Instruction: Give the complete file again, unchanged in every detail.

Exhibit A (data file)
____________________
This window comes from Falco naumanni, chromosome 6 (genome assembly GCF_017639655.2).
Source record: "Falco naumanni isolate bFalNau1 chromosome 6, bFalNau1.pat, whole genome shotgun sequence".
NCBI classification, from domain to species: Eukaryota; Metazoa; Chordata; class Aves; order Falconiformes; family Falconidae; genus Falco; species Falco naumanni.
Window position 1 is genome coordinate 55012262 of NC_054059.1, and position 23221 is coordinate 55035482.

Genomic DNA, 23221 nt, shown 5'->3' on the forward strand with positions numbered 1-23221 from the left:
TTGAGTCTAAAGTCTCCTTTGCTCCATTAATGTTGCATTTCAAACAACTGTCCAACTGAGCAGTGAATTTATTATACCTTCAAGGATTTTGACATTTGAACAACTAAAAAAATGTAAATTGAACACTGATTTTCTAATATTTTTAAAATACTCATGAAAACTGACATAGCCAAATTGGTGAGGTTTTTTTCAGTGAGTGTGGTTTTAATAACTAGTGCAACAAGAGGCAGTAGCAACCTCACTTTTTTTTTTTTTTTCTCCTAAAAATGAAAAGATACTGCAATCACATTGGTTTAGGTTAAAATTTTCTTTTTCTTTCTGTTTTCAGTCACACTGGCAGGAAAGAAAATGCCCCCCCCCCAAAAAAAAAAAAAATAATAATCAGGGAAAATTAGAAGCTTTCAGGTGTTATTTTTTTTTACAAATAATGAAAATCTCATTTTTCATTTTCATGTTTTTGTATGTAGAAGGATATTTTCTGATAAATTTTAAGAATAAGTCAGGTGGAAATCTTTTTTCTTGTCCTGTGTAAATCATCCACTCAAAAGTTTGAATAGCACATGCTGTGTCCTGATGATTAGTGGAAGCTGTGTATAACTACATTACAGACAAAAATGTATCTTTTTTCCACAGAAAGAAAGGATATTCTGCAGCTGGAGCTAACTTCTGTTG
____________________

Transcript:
This window comes from Falco naumanni, chromosome 6 (genome assembly GCF_017639655.2).
Source record: "Falco naumanni isolate bFalNau1 chromosome 6, bFalNau1.pat, whole genome shotgun sequence".
NCBI classification, from domain to species: Eukaryota; Metazoa; Chordata; class Aves; order Falconiformes; family Falconidae; genus Falco; species Falco naumanni.
Window position 1 is genome coordinate 55012262 of NC_054059.1, and position 23221 is coordinate 55035482.

Genomic DNA, 23221 nt, shown 5'->3' on the forward strand with positions numbered 1-23221 from the left:
TTGAGTCTAAAGTCTCCTTTGCTCCATTAATGTTGCATTTCAAACAACTGTCCAACTGAGCAGTGAATTTATTATACCTTCAAGGATTTTGACATTTGAACAACTAAAAAAATGTAAATTGAACACTGATTTTCTAATATTTTTAAAATACTCATGAAAACTGACATAGCCAAATTGGTGAGGTTTTTTTCAGTGAGTGTGGTTTTAATAACTAGTGCAACAAGAGGCAGTAGCAACCTCACTTTTTTTTTTTTTTTCTCCTAAAAATGAAAAGATACTGCAATCACATTGGTTTAGGTTAAAATTTTCTTTTTCTTTCTGTTTTCAGTCACACTGGCAGGAAAGAAAATGCCCCCCCCCCAAAAAAAAAAAAAATAATAATCAGGGAAAATTAGAAGCTTTCAGGTGTTATTTTTTTTTACAAATAATGAAAATCTCATTTTTCATTTTCATGTTTTTGTATGTAGAAGGATATTTTCTGATAAATTTTAAGAATAAGTCAGGTGGAAATCTTTTTTCTTGTCCTGTGTAAATCATCCACTCAAAAGTTTGAATAGCACATGCTGTGTCCTGATGATTAGTGGAAGCTGTGTATAACTACATTACAGACAAAAATGTATCTTTTTTCCACAGAAAGAAAGGATATTCTGCAGCTGGAGCTAACTTCTGTTG